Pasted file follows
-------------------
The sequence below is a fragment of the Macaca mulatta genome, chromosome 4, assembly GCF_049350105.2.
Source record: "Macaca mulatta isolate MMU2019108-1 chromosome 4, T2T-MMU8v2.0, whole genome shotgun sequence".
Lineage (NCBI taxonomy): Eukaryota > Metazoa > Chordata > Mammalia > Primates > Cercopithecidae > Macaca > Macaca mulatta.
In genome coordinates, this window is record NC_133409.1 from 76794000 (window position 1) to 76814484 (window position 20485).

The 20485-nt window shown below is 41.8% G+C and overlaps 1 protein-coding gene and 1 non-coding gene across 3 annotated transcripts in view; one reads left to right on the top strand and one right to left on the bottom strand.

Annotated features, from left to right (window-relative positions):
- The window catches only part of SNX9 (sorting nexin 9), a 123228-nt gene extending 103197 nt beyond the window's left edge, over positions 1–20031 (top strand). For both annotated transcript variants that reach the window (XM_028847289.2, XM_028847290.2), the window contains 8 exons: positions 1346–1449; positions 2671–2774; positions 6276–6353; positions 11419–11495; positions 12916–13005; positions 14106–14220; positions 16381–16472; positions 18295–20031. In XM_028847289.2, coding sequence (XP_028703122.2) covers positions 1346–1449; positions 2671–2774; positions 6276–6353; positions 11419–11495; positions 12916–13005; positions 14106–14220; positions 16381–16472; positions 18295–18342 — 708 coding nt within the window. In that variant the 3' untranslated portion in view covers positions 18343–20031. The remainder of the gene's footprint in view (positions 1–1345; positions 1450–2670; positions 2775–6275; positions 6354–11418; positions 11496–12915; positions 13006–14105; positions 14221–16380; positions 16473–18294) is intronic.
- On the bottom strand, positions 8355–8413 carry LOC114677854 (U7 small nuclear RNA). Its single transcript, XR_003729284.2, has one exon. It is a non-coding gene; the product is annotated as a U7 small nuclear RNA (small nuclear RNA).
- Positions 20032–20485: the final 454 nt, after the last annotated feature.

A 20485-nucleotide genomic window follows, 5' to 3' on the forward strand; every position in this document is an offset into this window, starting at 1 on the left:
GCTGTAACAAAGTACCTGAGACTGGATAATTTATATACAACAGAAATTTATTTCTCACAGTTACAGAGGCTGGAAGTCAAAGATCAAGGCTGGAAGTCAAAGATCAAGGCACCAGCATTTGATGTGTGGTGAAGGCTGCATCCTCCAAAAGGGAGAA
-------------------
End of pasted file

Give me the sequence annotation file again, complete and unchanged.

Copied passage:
The sequence below is a fragment of the Macaca mulatta genome, chromosome 4, assembly GCF_049350105.2.
Source record: "Macaca mulatta isolate MMU2019108-1 chromosome 4, T2T-MMU8v2.0, whole genome shotgun sequence".
Lineage (NCBI taxonomy): Eukaryota > Metazoa > Chordata > Mammalia > Primates > Cercopithecidae > Macaca > Macaca mulatta.
In genome coordinates, this window is record NC_133409.1 from 76794000 (window position 1) to 76814484 (window position 20485).

The 20485-nt window shown below is 41.8% G+C and overlaps 1 protein-coding gene and 1 non-coding gene across 3 annotated transcripts in view; one reads left to right on the top strand and one right to left on the bottom strand.

Annotated features, from left to right (window-relative positions):
- The window catches only part of SNX9 (sorting nexin 9), a 123228-nt gene extending 103197 nt beyond the window's left edge, over positions 1–20031 (top strand). For both annotated transcript variants that reach the window (XM_028847289.2, XM_028847290.2), the window contains 8 exons: positions 1346–1449; positions 2671–2774; positions 6276–6353; positions 11419–11495; positions 12916–13005; positions 14106–14220; positions 16381–16472; positions 18295–20031. In XM_028847289.2, coding sequence (XP_028703122.2) covers positions 1346–1449; positions 2671–2774; positions 6276–6353; positions 11419–11495; positions 12916–13005; positions 14106–14220; positions 16381–16472; positions 18295–18342 — 708 coding nt within the window. In that variant the 3' untranslated portion in view covers positions 18343–20031. The remainder of the gene's footprint in view (positions 1–1345; positions 1450–2670; positions 2775–6275; positions 6354–11418; positions 11496–12915; positions 13006–14105; positions 14221–16380; positions 16473–18294) is intronic.
- On the bottom strand, positions 8355–8413 carry LOC114677854 (U7 small nuclear RNA). Its single transcript, XR_003729284.2, has one exon. It is a non-coding gene; the product is annotated as a U7 small nuclear RNA (small nuclear RNA).
- Positions 20032–20485: the final 454 nt, after the last annotated feature.

A 20485-nucleotide genomic window follows, 5' to 3' on the forward strand; every position in this document is an offset into this window, starting at 1 on the left:
GCTGTAACAAAGTACCTGAGACTGGATAATTTATATACAACAGAAATTTATTTCTCACAGTTACAGAGGCTGGAAGTCAAAGATCAAGGCTGGAAGTCAAAGATCAAGGCACCAGCATTTGATGTGTGGTGAAGGCTGCATCCTCCAAAAGGGAGAA